Troublemaker CISO: Penny-Wise, Pound-Foolish & Insider RiskThe Rant of the Day From Ian Keller, Ericsson
See Also: 2021 VOICE OF THE CISO REPORT
But enough shameless self-indulgence. On with the rant. You all know the adage, "Pennywise, pound-foolish." No, not the clown, although I spelled "penny-wise" incorrectly there on purpose, to fool you.
The saying is relevant when we talk to those friendly and knowledgeable finance people about ongoing employee screening due to the dreaded insider threat and the costs associated with it - which leads to us pulling out our hair in utter frustration when we try to explain to them how the investment is worth it. Well, this rant is about that.
Any staff member can develop an exploitable weakness, gambling debt or medical bills they cannot pay or become disgruntled for one reason or another.
"Let’s face it, why should the company keep on screening staff? We did it already," is the usual response we get from the finance department when we talk about the security investment on the insider threat. Finance is worried about liquidity ratios, share dividends, our bonuses and who knows what else.
I usually respond with, "This is the same concept as insurance: You update it regularly to know you are covered and to identify any areas where your coverage might be lacking. You pay every month to make sure that when something bad happens, you can recover from it but it doesn’t stop you from driving into the gate. Info Sec is the same, we just try and prevent it from happening in the first place, and if it does, we try to ensure that the impact is minimized. So, if you don’t see anything going wrong, it means its working like we said it would."
The Dreaded Insider Threat
The insider threat and the cost of dealing with it is most likely the most difficult of all the issues to deal with. It comes up right at the beginning of the employment process: We interview a shiny new face to fill a position in our company and check for cultural fit, skills, passion and all the good things. Some companies go all the way with vetting a potential staff member: They send them off for psychometric assessments, skills verification and every background check known to man, including reading their blog posts and reviewing their social media activity.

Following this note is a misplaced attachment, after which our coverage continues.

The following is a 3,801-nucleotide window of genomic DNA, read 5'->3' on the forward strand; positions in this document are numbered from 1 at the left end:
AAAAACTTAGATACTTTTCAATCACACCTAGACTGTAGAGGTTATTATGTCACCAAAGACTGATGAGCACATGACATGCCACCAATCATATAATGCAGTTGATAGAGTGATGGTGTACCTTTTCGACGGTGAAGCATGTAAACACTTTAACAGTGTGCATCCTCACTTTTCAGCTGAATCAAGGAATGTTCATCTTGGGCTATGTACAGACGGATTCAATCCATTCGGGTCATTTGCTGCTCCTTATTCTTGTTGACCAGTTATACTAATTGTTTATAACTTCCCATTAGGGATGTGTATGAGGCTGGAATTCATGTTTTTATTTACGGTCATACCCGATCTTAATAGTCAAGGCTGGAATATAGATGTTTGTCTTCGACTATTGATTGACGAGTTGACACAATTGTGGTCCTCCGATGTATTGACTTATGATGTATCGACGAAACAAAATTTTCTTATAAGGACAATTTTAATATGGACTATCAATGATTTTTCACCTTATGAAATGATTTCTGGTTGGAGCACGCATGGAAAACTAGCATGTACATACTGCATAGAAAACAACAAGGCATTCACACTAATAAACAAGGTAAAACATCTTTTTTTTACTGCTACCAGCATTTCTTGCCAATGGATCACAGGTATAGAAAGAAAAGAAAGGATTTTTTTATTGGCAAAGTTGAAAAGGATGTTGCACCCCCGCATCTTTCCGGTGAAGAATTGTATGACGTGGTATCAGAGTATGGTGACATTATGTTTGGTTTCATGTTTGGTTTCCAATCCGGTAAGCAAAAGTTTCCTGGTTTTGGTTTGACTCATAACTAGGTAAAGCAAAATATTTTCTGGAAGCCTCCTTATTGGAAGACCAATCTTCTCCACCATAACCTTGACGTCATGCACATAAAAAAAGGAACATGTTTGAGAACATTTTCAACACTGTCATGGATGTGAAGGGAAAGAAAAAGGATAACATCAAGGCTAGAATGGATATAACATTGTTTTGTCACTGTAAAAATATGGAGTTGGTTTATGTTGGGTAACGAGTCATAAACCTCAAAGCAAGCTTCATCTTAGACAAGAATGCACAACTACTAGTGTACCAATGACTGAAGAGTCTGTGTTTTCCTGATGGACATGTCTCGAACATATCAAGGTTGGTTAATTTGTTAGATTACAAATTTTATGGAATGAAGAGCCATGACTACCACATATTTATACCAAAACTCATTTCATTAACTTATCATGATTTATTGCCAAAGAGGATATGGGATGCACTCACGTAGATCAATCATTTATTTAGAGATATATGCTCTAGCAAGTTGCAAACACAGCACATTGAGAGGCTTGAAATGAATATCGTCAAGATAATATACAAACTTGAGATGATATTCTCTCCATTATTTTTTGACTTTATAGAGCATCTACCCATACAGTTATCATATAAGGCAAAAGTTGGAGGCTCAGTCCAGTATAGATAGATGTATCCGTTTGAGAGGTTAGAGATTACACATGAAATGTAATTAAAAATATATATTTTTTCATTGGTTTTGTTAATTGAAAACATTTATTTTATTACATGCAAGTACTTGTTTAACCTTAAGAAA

All the checks are done at that point in time, and it costs a lot of money to do these tests and verifications. Most companies take the standpoint that if a new hire started good, they will stay good. But we know this is not the case. Any staff member can develop an exploitable weakness, gambling debt or medical bills they cannot pay or become disgruntled for one reason or another.
What You Should Be Doing
Companies should verify staff on a regular basis and depending on the role, a polygraph test might even be in order - if you have a twisted sense of humor, you can have a lot of fun here. The best case I have seen was a quarterly assessment done for all staff with a position of influence, but this is seldom done. At most, companies assess staff every few years and only for one or two critical positions.
The recent case involving AT&T is an example of this problem. Staff members were enticed with large sums of money to assist in illegally unlocking phones, which reportedly cost AT&T north of $200 million. This was going on for years before it was detected and fixed.
The point is: When you do regular checks on your staff, you can quickly see and respond to a change in circumstance. If your call center agent drives a Lambo but can only afford a bicycle, that should raise a flag. Yes, it could be that mommy and daddy are wealthy, in which case kudos for splurging on the kid while making them work. On the other hand, you may have a serious issue to deal with.
Not all of it is bad; checking on staff can also lead to preventative actions. When you see that a staff member's credit score has tanked, you can have a sincere conversation with that individual and maybe help to get them out of the hole they are in. When you see that their social environment changed, you can act accordingly.
I am not saying you should spy on them day in and day out - only when you need to verify that all is still OK.
People are our greatest asset and our greatest weakness - much like cloud. Always do good by your people because, without them, your business is going nowhere.
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Ian Keller, who is director of customer security at Ericsson, is an information security evangelist with over 30 years of experience. He started his career in the South African Defense Force’s Combat School, where he served as an instructor in Army intelligence. Keller took this background into the corporate world and was instrumental in the creation of the global information security function for one of the country's Big Five banks. He subsequently was appointed as chief information security officer for one of South Africa's leading corporate and merchant banks.